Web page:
1. In order to effectively compete in a world economy, you need capitalism.

2. In order for capitalism to flourish, you need freedom and democracy.

3. A byproduct of capitalism is a sizable middle class with spending power.

4. Therefore, any attempt to change capitalism is a threat to freedom, democracy, and the middle class.

No, I am not a proponent of government sponsored bailouts, stimulus packages or the creation of artificial jobs. Such devices does a disservice to capitalism and is unnatural. It is not government’s role to tamper with capitalism, only to establish the environment for capitalism to flourish, namely assuring freedom and democracy, serving its constituents, and providing incentives to encourage new avenues of business.

Yes, the failing financial companies and automotive manufacturers should have been closed. They were corrupt, made bad decisions based on greed and stupidity, and do not deserve any sympathy for their plight. If they had been allowed to fail, new institutions would have surely been created to replace them which would have been leaner, stronger and smarter. It’s called “evolution.” By bringing back our right to fail, you assure our right to succeed.

Originally published: August 4, 2010

Keep the Faith!

Note: All trademarks both marked and unmarked belong to their respective companies.

Tim Bryce is a writer and the Managing Director of M&JB Investment Company (M&JB) of Palm Harbor, Florida and has over 30 years of experience in the management consulting field. He can be reached at

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Copyright © 2015 by Tim Bryce. All rights reserved.

NEXT UP:  THE FINAL ROUNDUP – What I learned during the years I spent on the Board of Directors for nonprofit organizations.

LAST TIME:  PROTECTING INTELLECTUAL PROPERTY  – Copyrights, trade secrets, patents, trade marks, and other things that go bump in the night.

Listen to Tim on WJTN-AM (News Talk 1240) “The Town Square” with host John Siggins (Mon, Wed, Fri, 12:30-3:00pm Eastern); WZIG-FM (104.1) in Palm Harbor,FL; and KIT-AM 1280 in Yakima, Washington “The Morning News” with hosts Dave Ettl & Lance Tormey (weekdays. 6:00-9:00am Pacific). Or tune-in to Tim’s channel on YouTube.



  1. Wayne Brown said

    This handful of points is exactly what has not been taught to our children in public schools for decades now. As a result we have younger generations who find promise in the lies of socialism and have not fear of communism. In fact, they see it as a haven where none of the “greed and ugliness” of capitalism reside–the government controls the total environment. At the same time, in their calls for raising the minimum wage and working less hours, they fail to realize that the USA has a product which creates much of the magic of our environment–it’s called “productivity”. There is no nation on earth with low productivity and high living standards. Those nations that have embraced such a concept soon find their GDP fallings, debt piling up, and a population filled with the “constant vacationer”. The premise of Marx’s belief that mankind is drawn to work and will work regardless of pay is the primary flaw in all the other conclusions regarding socialism. Socialism equals low productivity and low productivity yields failure across the board. This is a lesson hard learned by many in the world today and sadly the people of the USA may be the last to learn it. Good write! ~ WB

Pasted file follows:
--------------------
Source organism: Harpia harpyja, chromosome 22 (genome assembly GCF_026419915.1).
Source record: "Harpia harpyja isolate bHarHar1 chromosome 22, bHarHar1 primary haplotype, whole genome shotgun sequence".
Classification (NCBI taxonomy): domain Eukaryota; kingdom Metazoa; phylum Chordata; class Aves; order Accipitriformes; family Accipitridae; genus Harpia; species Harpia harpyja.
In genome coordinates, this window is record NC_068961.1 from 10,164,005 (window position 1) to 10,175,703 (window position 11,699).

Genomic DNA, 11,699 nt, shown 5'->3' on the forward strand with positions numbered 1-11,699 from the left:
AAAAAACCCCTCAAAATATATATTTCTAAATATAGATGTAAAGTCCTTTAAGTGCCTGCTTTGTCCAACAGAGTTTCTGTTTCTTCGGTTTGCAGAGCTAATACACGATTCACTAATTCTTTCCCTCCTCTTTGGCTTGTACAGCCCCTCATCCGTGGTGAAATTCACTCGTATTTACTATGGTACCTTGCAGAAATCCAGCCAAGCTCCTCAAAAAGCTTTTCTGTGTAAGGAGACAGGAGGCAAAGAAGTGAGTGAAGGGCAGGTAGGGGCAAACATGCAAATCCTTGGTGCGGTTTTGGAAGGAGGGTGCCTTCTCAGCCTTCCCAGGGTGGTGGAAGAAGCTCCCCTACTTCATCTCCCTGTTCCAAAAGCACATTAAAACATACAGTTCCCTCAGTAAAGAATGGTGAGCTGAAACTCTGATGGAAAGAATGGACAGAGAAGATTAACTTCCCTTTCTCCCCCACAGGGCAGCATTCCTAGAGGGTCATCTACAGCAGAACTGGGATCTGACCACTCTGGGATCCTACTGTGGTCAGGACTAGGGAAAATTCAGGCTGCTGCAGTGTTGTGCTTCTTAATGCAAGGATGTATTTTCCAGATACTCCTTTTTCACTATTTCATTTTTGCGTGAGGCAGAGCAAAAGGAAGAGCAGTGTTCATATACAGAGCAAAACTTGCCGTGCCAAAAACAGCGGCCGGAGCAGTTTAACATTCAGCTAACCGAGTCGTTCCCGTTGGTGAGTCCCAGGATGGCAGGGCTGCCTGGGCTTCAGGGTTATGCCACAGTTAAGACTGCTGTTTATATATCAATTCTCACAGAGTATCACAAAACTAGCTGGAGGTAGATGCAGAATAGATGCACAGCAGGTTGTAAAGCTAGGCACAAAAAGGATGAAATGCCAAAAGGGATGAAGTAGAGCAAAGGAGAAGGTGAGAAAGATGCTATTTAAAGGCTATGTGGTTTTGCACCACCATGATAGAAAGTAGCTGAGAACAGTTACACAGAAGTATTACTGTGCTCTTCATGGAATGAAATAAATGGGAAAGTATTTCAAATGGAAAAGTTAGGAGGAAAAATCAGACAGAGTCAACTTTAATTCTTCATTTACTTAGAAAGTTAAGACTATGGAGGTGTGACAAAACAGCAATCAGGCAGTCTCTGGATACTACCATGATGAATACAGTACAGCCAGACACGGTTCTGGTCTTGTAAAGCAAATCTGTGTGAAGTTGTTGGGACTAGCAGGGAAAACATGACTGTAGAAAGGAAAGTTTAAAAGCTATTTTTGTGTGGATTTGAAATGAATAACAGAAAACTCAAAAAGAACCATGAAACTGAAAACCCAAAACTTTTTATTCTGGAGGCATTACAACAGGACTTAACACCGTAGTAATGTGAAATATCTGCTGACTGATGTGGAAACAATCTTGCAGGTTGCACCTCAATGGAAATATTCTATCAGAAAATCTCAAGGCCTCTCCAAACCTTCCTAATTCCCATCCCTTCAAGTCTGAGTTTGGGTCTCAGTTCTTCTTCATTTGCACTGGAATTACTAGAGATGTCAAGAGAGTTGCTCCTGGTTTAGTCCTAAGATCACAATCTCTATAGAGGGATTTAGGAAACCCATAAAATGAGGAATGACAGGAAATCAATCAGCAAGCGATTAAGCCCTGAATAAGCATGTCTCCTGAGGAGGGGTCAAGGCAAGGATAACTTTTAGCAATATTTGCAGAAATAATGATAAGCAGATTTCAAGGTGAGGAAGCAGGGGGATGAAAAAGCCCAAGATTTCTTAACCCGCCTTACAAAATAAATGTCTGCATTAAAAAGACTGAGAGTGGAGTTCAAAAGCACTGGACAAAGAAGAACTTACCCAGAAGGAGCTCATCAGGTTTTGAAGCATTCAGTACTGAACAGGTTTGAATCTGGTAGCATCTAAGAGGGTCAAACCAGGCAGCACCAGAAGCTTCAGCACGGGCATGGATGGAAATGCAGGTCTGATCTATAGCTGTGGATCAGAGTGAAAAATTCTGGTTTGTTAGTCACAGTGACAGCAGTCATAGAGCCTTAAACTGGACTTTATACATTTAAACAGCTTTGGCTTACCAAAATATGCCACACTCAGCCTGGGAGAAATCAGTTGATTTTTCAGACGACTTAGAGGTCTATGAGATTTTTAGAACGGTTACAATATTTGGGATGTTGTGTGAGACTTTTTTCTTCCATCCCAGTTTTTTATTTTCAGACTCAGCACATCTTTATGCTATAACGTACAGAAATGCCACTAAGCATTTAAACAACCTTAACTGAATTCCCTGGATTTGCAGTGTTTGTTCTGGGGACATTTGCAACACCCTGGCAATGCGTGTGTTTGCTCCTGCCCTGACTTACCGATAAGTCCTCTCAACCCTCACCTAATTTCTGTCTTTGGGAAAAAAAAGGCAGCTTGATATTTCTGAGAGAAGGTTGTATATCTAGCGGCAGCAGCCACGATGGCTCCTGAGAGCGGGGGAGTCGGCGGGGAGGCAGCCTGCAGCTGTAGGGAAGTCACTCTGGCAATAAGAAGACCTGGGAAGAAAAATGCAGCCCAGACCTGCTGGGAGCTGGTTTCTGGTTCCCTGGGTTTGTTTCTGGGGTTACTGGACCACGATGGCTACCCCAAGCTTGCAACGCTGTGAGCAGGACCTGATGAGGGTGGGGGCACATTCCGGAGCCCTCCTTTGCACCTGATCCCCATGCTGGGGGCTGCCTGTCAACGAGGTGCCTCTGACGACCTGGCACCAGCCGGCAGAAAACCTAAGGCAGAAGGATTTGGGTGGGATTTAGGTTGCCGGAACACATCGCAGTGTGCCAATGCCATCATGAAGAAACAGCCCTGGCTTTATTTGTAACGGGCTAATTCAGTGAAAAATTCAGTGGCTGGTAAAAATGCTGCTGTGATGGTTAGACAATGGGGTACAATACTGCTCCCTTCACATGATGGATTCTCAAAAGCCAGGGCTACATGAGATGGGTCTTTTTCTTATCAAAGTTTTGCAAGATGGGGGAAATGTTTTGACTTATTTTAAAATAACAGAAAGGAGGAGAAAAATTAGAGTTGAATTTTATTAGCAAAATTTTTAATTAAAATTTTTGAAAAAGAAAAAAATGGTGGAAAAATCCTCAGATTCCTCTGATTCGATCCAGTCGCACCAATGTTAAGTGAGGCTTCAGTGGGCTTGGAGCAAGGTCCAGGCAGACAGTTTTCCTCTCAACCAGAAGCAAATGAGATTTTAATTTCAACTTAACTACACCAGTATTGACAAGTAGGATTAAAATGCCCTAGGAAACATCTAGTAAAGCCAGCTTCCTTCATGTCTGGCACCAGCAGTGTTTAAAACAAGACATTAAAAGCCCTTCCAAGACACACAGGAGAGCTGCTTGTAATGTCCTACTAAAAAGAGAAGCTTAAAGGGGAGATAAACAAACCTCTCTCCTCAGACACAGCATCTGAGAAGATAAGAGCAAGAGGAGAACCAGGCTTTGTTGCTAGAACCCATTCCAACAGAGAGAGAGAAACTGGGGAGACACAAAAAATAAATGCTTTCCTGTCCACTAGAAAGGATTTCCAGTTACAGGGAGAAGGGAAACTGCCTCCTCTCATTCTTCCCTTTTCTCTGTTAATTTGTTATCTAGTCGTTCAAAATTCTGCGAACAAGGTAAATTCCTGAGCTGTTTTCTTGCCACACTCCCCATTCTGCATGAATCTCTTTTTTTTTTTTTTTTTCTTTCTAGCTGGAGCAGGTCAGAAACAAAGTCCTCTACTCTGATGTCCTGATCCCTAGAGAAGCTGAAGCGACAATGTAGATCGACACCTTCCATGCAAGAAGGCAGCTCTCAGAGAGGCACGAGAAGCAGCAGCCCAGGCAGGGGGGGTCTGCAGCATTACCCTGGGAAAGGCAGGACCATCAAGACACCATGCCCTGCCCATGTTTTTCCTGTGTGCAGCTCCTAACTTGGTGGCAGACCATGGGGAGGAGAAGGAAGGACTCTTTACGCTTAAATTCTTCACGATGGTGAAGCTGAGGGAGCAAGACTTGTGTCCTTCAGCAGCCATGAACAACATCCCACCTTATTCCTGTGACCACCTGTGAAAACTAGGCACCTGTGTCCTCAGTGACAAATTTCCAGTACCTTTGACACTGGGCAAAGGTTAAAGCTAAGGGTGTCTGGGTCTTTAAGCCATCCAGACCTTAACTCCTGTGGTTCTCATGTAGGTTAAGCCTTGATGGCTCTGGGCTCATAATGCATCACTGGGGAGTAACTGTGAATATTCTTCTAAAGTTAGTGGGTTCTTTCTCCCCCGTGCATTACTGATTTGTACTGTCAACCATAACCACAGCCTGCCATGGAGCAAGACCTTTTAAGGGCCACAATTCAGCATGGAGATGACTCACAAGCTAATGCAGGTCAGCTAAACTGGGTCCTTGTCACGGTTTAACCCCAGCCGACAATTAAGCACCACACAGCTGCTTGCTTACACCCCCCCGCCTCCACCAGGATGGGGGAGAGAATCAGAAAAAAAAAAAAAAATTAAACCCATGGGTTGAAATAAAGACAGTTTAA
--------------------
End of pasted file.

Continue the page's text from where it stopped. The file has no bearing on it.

Liked by 2 people

  2. Tim Bryce said

    An S.M. of Mountain Home, Idaho wrote…

    “The middle class makes freedom successful. It’s ironic (and double talk) when Hillary talks about advancing the middle class when in reality the proposals of the Democrats advance feudalism, and squash the middle class.”


  3. Tim Bryce said

    An M.B. of Wilmington, North Carolina wrote…

    “Without the middle class all forms of government fail.”


  4. Tim Bryce said

    A D.M. of Ottawa, Ontario wrote…

    “One wonders… if you look back… many revolutionary control regimes came from the actions of the elite sections of society; but weren’t the inspirations for the US revolution from a far more middle and lower income strata? Indeed, the Fathers were often wealthy landowners, but those who developed the philosophy and thought discipline for the Enlightenment realization of a Republic founded on Liberty… were they not of more (un)common stock?”